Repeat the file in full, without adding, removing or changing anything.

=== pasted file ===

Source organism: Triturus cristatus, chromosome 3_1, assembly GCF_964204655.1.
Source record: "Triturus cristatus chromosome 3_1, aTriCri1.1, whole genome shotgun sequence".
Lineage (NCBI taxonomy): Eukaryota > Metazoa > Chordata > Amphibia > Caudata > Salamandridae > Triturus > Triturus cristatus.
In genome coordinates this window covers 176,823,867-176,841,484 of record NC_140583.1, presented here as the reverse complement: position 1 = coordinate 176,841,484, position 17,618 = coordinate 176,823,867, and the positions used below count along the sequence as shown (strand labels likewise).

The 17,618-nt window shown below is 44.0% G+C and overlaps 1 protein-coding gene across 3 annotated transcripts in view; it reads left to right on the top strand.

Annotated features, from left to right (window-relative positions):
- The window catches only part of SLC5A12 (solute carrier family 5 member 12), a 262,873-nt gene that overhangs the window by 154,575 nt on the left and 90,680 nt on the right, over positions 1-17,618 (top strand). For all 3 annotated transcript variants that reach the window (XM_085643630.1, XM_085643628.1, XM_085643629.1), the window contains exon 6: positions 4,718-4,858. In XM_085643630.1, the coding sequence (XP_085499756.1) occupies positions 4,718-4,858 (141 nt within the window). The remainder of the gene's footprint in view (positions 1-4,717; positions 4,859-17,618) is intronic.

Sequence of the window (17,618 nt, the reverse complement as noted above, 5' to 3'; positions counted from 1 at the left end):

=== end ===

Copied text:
Source organism: Triturus cristatus, chromosome 3_1, assembly GCF_964204655.1.
Source record: "Triturus cristatus chromosome 3_1, aTriCri1.1, whole genome shotgun sequence".
Lineage (NCBI taxonomy): Eukaryota > Metazoa > Chordata > Amphibia > Caudata > Salamandridae > Triturus > Triturus cristatus.
In genome coordinates this window covers 176,823,867-176,841,484 of record NC_140583.1, presented here as the reverse complement: position 1 = coordinate 176,841,484, position 17,618 = coordinate 176,823,867, and the positions used below count along the sequence as shown (strand labels likewise).

The 17,618-nt window shown below is 44.0% G+C and overlaps 1 protein-coding gene across 3 annotated transcripts in view; it reads left to right on the top strand.

Annotated features, from left to right (window-relative positions):
- The window catches only part of SLC5A12 (solute carrier family 5 member 12), a 262,873-nt gene that overhangs the window by 154,575 nt on the left and 90,680 nt on the right, over positions 1-17,618 (top strand). For all 3 annotated transcript variants that reach the window (XM_085643630.1, XM_085643628.1, XM_085643629.1), the window contains exon 6: positions 4,718-4,858. In XM_085643630.1, the coding sequence (XP_085499756.1) occupies positions 4,718-4,858 (141 nt within the window). The remainder of the gene's footprint in view (positions 1-4,717; positions 4,859-17,618) is intronic.

Sequence of the window (17,618 nt, the reverse complement as noted above, 5' to 3'; positions counted from 1 at the left end):